On his return he retired to his diocese of Arles, where he devoted himself zealously to the instruction of his people.
The principal French documents on the subject are published in Huberti's book, and those of Germany, Italy and Arles are edited by L.
His first recorded act was, after a synod had been held at Rome, to write to Constantius, then in quarters at Arles (353-354), asking that a council might be called at Aquileia with reference to the affairs of Athanasius; but his messenger Vincentius of Capua was compelled by the emperor at a conciliabulum held in Arles to subscribe against his will a condemnation of the orthodox patriarch of Alexandria.
In 1032, with the rest of the kingdom of Burgundy or Arles, it reverted to the emperor Conrad II.,who was crowned king at Payerne in 1033, and in 1034 was recognized as such at Geneva by a great assembly of nobles from Germany, Burgundy and Italy, this rather unwilling surrender signifying the union of those 3 kingdoms. It is said that Conrad granted the temporal sovereignty of the city to the bishop, who, in 1162, was raised to the rank of a prince of the Holy Roman Empire, being elected, from 1215, by the chapter, but, after 1418, named directly by the pope himself.
Larger synods representing the churches of a number of contiguous provinces also met frequently; for instance, in the early 4th century at Elvira, Ancyra, Neo-Caesarea and Arles, the last representing the entire Western world.
The Statuta Ecclesiae Antigua (falsely called the Canons of the Fourth Council of Carthage in 397), a Gallican collection, originating in the province of Arles at the beginning of the 6th century, mentions the acolyte, but does not give, as in the case of the other orders, any form for the ordination.
The duties of the acolyte, as given in the Roman Pontifical, are identical with those mentioned in the Statuta Ecclesiae Antigua of Arles: "It is the duty of acolytes to carry the candlesticks, to light the lamps of the church, to administer wine and water for the Eucharist."
From the 6th century onwards the apostolic vicars of Arles and Thessalonica were merely the titular holders of pontifical honours, with no real authority over those who were nominally under their jurisdiction.
Thus Pope Symmachus (498-514) granted the right to wear it to the deacons of Bishop Caesarius of Arles; and so late as 757 Pope Stephen II.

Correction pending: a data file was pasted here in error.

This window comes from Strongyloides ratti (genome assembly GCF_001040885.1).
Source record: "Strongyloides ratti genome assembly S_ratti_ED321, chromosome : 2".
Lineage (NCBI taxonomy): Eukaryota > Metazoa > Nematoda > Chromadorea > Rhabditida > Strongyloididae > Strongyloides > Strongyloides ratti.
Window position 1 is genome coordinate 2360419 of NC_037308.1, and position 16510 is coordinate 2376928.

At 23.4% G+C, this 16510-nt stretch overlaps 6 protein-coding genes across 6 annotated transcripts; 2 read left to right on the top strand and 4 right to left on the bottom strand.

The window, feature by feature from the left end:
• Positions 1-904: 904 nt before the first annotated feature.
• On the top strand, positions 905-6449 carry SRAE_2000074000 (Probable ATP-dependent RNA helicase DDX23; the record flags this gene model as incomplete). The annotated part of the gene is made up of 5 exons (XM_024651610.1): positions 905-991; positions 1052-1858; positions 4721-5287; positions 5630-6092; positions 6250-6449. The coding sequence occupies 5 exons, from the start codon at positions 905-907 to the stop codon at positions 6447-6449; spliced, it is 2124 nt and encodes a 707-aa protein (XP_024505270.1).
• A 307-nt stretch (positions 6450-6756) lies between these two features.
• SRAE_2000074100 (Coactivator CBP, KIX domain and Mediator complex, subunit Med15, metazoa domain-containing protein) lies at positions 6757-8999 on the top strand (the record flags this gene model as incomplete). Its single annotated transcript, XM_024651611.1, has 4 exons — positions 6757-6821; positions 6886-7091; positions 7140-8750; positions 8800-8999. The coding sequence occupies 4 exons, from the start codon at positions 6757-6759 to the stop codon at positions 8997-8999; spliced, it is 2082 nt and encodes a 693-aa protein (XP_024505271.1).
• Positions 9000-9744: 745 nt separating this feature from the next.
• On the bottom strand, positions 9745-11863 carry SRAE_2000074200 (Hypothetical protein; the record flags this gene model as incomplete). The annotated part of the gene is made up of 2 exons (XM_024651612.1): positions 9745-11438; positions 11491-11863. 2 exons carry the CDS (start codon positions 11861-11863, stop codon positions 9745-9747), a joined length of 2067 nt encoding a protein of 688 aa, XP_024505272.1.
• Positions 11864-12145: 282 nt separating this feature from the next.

404 an institution in which Goths might be trained to preach the Gospel to their own people; 3 Martin of Tours, who evangelized the central districts of Gaul; Valentinus, the " apostle of Noricum," about 440; Honoratus, who from his monastic home in the islet of Lerins, about 410, sent missionaries among the masses of heathendom in the neighbourhood of Arles, Lyons, Troyes, Metz and Nice; and St Patrick, who converted Ireland into " the isle of saints " (died either in 463 or 495).
But during this half of its course it can boast of having on its left bank (the right bank is very poor in this respect) such historical cities as Vienne, Valence, Avignon, Tarascon and Arles, while it receives (left) the Isere, the Drome and the Durance rivers, all formed by the union of many streams, and bringing down the waters that flow from the lofty snowy Dauphine Alps.
Near Arles, about 25 m.
The earliest instance of the indulgential privilege conferred on a church is that granted in ic16 by Pontius, archbishop of Arles, to the Benedictine abbey of Montmajour (Mons Major) in Provence (d'Achery, Spica.
It continued, however, to be used loosely, though its tendency to become proper only to the principal Christian service is clear from a passage in the 12th homily of Caesarius, bishop of Arles (d.
This lady, however, was much older than Robert, who repudiated her in 989, fixing his affections upon Bertha, daughter of Conrad the Peaceful, king of Burgundy, or Arles, and wife of Eudes I., count of Blois; and although the pair were related, and the king had been godfather to one of Bertha's children, they were married in 996, a year after the death of Eudes.
Owing to family quarrels, he could not prevent the kingdom of Burgundy, or Arles, from passing into the hands of the emperor Conrad II., and no serious results followed his interference in Flanders or in Lorraine.
His long strip of royal domain was hemmed in by the Angevin Empire on the west and by the kingdom of Arles on the south-east.